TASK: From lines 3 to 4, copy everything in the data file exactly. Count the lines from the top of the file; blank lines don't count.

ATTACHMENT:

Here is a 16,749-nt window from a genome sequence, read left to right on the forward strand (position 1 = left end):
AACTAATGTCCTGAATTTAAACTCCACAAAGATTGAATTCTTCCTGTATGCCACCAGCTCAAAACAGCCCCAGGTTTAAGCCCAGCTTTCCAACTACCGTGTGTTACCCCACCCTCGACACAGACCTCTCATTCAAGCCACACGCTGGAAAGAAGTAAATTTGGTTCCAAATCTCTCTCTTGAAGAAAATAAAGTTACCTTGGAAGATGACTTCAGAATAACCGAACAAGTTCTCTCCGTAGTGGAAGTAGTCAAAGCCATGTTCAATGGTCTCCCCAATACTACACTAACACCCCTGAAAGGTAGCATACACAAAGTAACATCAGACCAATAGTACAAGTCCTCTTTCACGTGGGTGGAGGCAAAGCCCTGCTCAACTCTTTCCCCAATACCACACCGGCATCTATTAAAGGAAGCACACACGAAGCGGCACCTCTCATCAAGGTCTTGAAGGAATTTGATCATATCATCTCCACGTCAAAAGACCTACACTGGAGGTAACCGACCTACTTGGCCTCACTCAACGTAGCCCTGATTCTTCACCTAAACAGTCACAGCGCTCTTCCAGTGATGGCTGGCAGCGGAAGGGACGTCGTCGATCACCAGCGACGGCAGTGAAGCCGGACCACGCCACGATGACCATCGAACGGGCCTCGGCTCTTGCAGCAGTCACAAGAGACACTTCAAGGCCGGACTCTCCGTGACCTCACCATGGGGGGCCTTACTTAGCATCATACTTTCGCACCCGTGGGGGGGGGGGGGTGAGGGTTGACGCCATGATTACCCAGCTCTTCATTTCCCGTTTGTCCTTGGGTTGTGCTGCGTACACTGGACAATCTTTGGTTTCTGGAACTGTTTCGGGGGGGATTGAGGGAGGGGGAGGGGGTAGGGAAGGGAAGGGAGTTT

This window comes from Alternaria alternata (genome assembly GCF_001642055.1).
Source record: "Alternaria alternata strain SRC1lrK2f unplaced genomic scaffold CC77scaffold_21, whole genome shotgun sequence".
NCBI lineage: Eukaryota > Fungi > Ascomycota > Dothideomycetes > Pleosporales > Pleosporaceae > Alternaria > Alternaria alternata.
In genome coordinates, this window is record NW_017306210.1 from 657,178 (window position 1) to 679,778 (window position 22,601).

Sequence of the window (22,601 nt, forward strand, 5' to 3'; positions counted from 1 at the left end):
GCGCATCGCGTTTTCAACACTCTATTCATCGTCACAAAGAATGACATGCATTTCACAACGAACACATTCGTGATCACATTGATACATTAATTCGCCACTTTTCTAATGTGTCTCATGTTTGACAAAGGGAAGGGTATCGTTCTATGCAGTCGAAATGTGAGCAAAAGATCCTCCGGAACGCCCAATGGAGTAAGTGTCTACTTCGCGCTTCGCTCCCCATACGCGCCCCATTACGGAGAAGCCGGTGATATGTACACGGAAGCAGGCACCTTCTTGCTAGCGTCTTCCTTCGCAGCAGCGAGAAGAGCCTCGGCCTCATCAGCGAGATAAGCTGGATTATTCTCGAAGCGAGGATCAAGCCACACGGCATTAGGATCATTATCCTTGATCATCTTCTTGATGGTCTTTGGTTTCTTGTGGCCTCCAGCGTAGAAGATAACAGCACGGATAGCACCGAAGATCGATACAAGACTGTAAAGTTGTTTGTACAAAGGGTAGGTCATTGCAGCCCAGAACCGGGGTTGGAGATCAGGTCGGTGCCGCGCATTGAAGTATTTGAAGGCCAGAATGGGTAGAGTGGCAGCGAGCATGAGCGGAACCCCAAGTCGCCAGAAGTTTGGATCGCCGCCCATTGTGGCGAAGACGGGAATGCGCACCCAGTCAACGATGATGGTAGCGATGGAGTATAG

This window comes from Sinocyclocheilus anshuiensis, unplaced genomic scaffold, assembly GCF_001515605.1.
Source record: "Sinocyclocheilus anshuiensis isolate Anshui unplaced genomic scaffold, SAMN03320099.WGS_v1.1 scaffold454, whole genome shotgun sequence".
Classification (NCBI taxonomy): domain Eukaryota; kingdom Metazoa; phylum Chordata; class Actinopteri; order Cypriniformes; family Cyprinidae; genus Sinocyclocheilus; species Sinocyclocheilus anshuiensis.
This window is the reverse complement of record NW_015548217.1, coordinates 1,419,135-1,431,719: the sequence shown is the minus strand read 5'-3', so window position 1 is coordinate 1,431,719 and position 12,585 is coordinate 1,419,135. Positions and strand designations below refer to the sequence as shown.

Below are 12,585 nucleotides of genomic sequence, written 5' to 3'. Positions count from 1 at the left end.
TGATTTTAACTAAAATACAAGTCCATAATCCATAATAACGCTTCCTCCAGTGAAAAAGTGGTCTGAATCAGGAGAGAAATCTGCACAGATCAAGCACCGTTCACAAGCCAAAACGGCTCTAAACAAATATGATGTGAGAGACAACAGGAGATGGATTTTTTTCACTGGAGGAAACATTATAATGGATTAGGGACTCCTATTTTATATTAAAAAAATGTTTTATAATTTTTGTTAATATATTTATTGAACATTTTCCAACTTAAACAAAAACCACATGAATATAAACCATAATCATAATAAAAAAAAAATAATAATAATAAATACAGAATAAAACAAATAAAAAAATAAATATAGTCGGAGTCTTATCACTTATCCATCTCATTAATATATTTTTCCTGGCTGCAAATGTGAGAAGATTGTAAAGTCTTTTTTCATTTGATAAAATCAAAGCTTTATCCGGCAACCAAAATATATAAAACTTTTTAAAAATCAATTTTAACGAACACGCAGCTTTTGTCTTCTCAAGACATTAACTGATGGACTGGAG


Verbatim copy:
This window comes from Alternaria alternata (genome assembly GCF_001642055.1).
Source record: "Alternaria alternata strain SRC1lrK2f unplaced genomic scaffold CC77scaffold_21, whole genome shotgun sequence".